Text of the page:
23 classic photos of Hawaii during its '60s heyday

George Silk/The LIFE Picture Collection/Getty ImagesA surfer rides along the coast of Oahu, Hawaii, 1963.
  • Hawaii officially became a state in 1959, and soon after became one of the hottest vacation destinations of the decade.
  • Its rise in popularity coincided with the air travel boom of the 1960s.
  • Presidents, musicians, and ordinary vacationers alike flocked to the new and exotic state, seeking crystal blue waters and tropical temperatures.

Simply put, Hawaii in the 1960s was the place to be. The newest addition to the US, Hawaii fascinated Americans with its tropical temperatures, crystal blue waters, and rich culture.

Naturally, vacationers flocked to the state, as did many celebrities and politicians. Elvis Presley gave the island a popularity boost after filming “Blue Hawaii” in 1961, and as surf culture began to take the nation by storm, so did the state.

Keep scrolling to see some classic photos of Hawaii during its ’60s heyday.


Hawaii was granted statehood in 1959, and vacationers began to flock.

Keystone/Getty ImagesStunt surfers in Hawaii, 1960.

Hawaii became a tourist hub in the 1960s and people flocked to the new and exotic state for vacation. According to the Smithsonian, “travel boomed in the subsequent decades” following World War II, especially “thanks to lower prices, new routes, more efficient aircraft.”


Americans romanticized Hawaii and all it had to offer.

H. Armstrong Roberts/Retrofile/Getty ImagesHula dancers circa 1960s.

According to Huff Post, throughout the decade “a romanticized idea of Hawaii spread like wildfire, complete with tiki torches, bright aloha shirts and beautiful, tanned hula dancers.”


And surfing was the activity du jour.

Ralph Crane/The LIFE Premium Collection/Getty ImagesHawaiian boys surfing, 1960.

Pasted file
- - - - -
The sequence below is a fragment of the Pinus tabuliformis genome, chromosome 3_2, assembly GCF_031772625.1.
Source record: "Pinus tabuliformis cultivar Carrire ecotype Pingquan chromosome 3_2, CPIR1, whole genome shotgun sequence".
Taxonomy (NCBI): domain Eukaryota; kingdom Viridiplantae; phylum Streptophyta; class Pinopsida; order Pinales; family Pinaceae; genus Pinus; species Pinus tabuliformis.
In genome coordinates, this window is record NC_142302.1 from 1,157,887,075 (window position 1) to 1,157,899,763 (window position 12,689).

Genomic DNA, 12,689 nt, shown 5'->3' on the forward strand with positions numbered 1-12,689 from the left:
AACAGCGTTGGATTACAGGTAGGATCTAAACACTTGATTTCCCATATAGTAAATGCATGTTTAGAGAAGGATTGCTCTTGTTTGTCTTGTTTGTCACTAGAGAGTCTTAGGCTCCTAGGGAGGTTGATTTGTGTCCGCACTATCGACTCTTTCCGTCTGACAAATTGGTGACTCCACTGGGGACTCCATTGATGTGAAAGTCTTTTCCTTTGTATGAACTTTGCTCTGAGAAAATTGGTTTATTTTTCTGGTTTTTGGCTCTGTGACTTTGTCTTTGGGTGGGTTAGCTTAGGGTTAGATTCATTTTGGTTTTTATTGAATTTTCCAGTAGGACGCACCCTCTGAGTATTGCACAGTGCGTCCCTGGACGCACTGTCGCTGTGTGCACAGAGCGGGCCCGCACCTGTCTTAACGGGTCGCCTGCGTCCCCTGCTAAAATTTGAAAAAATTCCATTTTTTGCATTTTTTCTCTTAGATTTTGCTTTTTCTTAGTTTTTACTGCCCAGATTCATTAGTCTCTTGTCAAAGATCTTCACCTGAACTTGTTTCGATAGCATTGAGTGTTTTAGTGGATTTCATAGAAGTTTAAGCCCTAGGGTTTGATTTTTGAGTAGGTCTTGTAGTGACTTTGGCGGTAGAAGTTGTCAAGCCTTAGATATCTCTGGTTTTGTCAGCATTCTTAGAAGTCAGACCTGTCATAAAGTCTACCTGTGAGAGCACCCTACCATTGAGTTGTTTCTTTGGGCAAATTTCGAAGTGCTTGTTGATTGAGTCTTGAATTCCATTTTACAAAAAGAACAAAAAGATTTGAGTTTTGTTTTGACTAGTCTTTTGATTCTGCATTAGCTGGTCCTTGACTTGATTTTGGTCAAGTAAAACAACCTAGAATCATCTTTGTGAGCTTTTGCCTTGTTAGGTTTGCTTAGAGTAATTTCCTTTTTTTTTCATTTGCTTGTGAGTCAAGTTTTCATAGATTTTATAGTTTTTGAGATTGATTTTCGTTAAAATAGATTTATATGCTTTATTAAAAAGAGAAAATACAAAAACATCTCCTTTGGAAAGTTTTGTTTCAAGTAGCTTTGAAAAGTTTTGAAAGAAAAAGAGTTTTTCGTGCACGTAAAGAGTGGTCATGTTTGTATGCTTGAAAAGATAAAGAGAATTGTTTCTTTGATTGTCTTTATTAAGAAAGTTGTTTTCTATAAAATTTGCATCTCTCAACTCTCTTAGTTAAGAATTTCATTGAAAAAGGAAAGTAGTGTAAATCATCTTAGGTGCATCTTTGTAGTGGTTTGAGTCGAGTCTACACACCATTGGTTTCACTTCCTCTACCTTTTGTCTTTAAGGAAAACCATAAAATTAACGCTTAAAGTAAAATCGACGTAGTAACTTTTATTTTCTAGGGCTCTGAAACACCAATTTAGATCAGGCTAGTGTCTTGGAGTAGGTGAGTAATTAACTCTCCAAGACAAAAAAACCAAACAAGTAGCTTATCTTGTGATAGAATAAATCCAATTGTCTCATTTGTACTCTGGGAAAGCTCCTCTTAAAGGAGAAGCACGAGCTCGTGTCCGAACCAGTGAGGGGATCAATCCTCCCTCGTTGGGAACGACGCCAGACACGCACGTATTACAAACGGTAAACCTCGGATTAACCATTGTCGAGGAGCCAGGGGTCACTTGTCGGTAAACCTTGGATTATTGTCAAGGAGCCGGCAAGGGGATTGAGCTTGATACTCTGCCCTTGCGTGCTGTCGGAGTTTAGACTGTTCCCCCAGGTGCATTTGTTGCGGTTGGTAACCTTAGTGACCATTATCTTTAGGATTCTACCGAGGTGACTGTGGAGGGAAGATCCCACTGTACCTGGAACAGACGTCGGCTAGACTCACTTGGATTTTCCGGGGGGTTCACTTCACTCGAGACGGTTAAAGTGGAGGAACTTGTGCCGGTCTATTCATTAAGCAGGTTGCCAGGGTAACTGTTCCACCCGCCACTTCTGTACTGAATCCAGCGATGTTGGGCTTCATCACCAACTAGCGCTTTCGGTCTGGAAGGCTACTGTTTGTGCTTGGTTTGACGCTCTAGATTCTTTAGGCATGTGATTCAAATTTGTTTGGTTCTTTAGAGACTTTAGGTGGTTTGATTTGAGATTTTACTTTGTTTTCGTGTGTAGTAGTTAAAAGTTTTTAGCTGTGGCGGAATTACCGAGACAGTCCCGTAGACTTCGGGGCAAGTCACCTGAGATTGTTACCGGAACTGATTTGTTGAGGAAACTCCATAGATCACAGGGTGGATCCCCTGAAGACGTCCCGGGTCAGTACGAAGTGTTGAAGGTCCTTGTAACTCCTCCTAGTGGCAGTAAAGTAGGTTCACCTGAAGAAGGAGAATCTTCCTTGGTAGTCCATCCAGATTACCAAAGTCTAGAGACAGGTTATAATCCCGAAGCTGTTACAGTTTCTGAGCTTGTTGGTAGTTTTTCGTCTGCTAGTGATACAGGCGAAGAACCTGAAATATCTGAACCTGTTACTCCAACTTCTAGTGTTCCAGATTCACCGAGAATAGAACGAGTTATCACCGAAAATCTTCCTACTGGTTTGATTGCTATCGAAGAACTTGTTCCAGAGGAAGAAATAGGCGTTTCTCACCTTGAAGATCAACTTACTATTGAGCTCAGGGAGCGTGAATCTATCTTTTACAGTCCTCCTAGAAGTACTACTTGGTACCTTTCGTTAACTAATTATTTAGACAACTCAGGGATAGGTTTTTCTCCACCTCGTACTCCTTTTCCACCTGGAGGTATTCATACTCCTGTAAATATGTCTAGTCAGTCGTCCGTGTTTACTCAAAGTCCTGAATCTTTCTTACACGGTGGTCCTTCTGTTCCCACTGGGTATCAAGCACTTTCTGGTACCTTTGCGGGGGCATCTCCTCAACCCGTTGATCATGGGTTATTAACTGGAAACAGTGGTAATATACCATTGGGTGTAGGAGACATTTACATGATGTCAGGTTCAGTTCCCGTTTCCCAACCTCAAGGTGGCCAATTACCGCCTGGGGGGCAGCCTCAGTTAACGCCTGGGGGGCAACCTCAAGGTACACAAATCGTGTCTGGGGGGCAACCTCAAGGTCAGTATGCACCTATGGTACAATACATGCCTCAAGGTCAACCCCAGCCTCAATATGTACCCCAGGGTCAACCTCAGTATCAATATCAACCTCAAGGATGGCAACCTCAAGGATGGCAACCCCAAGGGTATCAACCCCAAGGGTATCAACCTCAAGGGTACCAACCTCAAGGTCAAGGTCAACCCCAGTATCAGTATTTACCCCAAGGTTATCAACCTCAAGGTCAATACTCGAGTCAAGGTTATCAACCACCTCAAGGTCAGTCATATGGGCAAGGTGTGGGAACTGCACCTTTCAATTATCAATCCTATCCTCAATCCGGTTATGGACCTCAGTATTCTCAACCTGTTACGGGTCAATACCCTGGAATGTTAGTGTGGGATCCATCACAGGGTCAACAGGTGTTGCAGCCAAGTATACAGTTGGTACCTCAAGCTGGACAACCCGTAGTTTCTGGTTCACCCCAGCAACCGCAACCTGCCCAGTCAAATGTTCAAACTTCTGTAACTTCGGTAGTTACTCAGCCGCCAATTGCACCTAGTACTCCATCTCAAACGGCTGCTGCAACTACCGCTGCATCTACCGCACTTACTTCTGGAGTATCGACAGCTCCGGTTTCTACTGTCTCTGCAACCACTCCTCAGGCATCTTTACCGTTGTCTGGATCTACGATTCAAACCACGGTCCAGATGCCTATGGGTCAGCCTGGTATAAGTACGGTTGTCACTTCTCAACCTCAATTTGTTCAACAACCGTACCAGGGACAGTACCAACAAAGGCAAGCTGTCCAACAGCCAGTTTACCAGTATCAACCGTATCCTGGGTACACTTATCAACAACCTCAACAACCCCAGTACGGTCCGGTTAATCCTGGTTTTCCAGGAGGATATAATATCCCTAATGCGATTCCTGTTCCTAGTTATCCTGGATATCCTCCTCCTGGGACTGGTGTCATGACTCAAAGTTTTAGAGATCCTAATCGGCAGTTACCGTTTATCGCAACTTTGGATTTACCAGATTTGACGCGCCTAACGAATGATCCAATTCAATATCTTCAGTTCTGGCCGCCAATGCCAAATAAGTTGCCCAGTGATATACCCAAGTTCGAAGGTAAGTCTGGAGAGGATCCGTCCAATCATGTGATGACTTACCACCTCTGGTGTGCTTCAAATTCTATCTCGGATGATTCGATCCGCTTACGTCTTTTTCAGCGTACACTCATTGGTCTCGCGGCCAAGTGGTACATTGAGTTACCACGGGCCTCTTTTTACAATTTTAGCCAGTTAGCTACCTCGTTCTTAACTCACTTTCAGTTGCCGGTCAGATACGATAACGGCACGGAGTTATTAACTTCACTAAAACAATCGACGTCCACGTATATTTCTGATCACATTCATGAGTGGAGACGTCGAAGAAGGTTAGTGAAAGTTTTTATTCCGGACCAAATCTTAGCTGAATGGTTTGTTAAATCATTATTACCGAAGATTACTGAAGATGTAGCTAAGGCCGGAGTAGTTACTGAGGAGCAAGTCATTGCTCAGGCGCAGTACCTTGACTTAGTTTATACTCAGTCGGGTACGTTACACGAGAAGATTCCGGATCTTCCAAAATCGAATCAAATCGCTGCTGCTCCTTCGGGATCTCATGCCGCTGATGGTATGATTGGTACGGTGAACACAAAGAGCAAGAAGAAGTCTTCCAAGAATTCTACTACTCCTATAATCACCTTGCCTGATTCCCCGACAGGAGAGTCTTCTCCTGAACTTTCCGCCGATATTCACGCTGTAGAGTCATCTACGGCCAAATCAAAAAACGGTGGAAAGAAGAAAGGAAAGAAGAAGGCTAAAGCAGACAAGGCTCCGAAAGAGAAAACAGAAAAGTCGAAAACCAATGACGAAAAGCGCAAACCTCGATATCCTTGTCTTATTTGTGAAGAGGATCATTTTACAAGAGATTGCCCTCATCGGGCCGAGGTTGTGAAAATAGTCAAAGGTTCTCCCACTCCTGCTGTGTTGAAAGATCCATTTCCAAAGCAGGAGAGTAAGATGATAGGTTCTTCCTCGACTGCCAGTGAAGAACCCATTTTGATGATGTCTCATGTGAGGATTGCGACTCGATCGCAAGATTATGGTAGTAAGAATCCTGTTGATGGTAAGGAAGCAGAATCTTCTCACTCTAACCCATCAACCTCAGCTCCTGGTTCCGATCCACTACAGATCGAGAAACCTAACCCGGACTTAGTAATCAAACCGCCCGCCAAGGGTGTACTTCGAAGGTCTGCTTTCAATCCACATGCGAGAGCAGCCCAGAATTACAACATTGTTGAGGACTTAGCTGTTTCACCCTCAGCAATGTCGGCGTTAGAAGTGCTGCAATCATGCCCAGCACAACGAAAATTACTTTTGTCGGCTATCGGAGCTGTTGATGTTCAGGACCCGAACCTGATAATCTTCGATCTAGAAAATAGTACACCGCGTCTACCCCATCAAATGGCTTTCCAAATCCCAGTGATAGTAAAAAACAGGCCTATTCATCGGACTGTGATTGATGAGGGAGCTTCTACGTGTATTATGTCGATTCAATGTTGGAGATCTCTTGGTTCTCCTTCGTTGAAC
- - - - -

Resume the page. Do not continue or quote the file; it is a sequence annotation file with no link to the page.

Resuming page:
Surfing has ancient Polynesian roots, but many Americans were unaware of the sport until the ’60s. The surf culture explosion of the decade had a lot to do with the Beach Boys’ 1962 hit “Surfin’ Safari.”


This couple decided to brave the waves of Waikiki in 1962.

John Dominis/The LIFE Picture Collection/Getty ImagesCouple surfing, 1962.

Between 1960 and 1970, tourist arrivals increased from 296,000 per year to 1.7 million.


The clear waters of Oahu made for ideal surfing conditions.

George Silk/The LIFE Picture Collection/Getty ImagesSurfer in Oahu, 1963.

To this day, the surfing in Waikiki is world-renowned, and the beach even offers lessons.

George Silk/The LIFE Picture Collection/Getty ImagesSurfers in Oahu, 1963.

Since the beach waters are super gentle, surfing is easy to learn along the coast of Oahu.


Pearl Harbour was also a big draw for tourists.

Ralph Crane/The LIFE Premium Collection/Getty ImagesMother and child visiting Pearl Harbour, 1960.

You can still tour the historic site today.


Hawaii was beloved for its natural beauty and exotic vegetation.

Ralph Crane/The LIFE Premium Collection/Getty ImagesWomen sorting through flowers, 1960.

Here, Hawaiian women are sorting through bright pink flowers.


It’s also an island with a rich history.

Archive Photos/Getty ImagesWomen in traditional Hawaiian attire.

To honour the history of the island, Hawaii has celebrated Aloha Week since 1946. In 1991, Aloha Week became Aloha Festivals – a statewide celebration with over 100,000 attendees on the island of Oahu. In this photo, two Hawaiian women are posing in traditional attire during Aloha Festivals in Hawaii circa 1960.